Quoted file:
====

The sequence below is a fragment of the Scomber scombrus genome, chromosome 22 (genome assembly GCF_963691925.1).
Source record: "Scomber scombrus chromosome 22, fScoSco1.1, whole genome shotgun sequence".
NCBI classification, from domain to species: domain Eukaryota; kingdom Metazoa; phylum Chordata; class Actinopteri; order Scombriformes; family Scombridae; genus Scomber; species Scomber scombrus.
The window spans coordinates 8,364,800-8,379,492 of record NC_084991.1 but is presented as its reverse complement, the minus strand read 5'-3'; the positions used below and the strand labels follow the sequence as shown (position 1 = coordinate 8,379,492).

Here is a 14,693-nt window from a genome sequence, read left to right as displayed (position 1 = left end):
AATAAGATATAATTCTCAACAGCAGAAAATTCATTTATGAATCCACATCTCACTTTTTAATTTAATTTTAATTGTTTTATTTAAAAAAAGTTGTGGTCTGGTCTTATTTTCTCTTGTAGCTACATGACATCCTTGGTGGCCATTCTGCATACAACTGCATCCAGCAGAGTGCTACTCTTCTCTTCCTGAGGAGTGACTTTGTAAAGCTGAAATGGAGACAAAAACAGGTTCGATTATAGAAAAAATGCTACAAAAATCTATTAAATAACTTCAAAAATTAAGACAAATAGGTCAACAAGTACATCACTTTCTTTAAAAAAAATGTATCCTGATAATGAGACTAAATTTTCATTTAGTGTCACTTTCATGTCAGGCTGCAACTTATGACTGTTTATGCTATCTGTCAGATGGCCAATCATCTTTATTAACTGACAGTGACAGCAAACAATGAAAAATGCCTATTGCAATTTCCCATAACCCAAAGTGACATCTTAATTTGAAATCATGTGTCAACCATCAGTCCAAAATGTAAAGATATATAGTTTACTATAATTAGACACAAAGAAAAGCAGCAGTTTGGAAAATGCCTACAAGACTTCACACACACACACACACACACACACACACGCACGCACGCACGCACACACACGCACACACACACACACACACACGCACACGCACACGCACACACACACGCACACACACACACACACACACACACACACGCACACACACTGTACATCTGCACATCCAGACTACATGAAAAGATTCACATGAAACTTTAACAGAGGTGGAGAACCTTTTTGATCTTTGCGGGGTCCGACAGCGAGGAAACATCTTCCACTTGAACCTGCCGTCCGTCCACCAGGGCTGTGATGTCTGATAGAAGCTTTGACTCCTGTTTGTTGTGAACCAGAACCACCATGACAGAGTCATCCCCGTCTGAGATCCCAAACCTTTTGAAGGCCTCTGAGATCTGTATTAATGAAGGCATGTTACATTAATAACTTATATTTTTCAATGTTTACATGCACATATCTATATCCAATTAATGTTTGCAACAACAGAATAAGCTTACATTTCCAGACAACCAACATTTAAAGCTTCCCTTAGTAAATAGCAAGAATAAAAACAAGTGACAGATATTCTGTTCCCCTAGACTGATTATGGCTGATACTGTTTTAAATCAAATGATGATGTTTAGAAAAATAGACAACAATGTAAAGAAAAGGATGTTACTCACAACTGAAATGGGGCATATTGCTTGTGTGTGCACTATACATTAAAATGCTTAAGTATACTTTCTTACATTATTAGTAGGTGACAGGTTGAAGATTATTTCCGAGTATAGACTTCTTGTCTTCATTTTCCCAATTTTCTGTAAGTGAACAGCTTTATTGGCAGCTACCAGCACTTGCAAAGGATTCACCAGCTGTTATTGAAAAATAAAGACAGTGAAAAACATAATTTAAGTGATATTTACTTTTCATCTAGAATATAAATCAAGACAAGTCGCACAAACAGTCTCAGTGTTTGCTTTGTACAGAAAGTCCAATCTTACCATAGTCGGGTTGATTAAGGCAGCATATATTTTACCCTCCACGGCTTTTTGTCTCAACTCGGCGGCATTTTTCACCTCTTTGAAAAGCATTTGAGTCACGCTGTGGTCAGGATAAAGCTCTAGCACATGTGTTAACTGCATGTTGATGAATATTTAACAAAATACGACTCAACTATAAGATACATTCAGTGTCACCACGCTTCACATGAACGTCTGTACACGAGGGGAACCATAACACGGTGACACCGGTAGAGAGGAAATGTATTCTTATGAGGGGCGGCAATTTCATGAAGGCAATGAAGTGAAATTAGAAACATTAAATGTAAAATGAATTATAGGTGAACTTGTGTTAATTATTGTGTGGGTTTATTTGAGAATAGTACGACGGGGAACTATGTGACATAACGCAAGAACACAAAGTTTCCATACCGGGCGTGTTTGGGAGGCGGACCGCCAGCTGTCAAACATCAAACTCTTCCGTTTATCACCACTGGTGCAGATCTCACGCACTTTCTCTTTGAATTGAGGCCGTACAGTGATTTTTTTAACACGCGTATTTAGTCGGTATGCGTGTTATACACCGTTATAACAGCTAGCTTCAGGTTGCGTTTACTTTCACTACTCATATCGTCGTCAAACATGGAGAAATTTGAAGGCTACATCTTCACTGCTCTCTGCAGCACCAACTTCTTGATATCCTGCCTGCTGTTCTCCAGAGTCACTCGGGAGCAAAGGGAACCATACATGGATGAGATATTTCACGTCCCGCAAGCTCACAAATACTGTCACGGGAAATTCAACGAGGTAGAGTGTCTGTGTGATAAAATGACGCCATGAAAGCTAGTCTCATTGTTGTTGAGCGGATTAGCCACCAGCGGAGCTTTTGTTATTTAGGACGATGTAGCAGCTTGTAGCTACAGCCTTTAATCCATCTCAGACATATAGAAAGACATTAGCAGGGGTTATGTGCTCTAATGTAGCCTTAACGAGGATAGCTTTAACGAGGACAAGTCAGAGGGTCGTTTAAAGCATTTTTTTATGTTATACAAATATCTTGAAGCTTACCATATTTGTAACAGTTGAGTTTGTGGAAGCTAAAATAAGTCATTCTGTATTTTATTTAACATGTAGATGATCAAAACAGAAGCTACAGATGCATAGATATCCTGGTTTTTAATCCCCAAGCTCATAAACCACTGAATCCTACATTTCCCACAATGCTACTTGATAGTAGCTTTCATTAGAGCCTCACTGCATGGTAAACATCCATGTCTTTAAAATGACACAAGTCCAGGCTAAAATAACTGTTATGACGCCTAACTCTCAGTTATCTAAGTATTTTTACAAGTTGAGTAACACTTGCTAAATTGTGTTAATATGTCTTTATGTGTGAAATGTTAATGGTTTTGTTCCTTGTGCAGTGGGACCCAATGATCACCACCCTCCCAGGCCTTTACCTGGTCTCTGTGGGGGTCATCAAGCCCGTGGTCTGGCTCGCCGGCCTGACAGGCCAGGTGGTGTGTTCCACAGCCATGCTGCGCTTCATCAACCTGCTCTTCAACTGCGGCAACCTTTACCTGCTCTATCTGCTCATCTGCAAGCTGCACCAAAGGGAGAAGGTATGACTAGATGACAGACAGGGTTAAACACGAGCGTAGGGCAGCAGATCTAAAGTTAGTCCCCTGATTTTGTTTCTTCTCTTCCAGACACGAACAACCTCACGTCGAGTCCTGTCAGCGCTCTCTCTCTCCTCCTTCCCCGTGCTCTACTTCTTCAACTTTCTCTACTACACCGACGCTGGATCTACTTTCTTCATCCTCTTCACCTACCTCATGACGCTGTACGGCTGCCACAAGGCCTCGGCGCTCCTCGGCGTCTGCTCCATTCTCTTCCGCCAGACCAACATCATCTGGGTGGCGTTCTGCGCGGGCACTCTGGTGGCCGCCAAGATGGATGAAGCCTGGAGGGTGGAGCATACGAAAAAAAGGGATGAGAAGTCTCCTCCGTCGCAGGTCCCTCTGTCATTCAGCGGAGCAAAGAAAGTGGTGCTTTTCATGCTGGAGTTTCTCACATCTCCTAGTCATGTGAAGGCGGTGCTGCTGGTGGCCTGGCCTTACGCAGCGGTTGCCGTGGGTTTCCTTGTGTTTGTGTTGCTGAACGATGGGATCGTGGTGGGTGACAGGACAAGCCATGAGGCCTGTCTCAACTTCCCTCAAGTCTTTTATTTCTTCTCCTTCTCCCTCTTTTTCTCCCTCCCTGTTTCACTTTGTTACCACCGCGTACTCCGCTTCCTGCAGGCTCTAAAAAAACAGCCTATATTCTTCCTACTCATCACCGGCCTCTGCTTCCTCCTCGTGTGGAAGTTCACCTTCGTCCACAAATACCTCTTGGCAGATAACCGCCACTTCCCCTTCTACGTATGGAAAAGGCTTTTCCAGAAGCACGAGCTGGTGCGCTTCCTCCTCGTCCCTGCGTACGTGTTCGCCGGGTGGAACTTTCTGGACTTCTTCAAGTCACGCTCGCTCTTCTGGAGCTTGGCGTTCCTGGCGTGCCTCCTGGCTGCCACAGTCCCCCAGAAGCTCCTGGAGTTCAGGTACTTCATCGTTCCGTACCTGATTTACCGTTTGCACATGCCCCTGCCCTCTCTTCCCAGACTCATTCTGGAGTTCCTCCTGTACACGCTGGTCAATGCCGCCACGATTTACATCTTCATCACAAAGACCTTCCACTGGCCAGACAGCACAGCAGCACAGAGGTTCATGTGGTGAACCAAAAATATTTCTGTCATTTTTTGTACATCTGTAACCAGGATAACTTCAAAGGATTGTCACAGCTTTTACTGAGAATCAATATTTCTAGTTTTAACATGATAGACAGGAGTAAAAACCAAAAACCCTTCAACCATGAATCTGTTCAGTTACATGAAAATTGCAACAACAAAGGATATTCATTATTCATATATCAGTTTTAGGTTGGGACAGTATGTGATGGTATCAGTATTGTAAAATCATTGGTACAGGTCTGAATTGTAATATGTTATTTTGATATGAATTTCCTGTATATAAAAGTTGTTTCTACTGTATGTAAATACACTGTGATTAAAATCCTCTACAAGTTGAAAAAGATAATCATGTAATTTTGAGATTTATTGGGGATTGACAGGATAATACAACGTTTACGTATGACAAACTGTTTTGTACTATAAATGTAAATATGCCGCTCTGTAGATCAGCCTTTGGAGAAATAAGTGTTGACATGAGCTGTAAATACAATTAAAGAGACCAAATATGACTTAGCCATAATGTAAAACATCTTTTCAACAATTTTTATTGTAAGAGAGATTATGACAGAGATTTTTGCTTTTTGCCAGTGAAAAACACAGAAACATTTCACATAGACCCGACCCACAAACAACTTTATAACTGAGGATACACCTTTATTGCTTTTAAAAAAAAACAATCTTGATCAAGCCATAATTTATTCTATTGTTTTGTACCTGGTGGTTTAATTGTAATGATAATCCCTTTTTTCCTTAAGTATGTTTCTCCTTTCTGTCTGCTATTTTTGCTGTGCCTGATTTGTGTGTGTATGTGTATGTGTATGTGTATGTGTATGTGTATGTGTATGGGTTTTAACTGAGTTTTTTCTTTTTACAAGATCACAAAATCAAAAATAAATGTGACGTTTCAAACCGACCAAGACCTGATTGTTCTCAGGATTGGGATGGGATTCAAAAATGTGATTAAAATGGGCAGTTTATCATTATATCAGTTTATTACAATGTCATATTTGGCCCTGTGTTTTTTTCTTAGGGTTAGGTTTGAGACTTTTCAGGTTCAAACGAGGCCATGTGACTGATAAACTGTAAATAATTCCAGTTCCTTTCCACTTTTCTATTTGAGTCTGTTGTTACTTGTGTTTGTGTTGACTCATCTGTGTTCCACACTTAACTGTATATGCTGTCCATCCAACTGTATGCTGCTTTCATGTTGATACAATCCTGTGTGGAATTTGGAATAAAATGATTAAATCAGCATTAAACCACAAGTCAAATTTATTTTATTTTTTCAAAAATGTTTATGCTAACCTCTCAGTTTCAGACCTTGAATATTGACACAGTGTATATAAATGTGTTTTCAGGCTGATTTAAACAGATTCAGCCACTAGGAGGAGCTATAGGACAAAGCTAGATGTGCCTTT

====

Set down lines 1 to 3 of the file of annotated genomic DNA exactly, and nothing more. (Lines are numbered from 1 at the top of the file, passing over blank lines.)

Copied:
The sequence below is a fragment of the Scomber scombrus genome, chromosome 22 (genome assembly GCF_963691925.1).
Source record: "Scomber scombrus chromosome 22, fScoSco1.1, whole genome shotgun sequence".
NCBI classification, from domain to species: domain Eukaryota; kingdom Metazoa; phylum Chordata; class Actinopteri; order Scombriformes; family Scombridae; genus Scomber; species Scomber scombrus.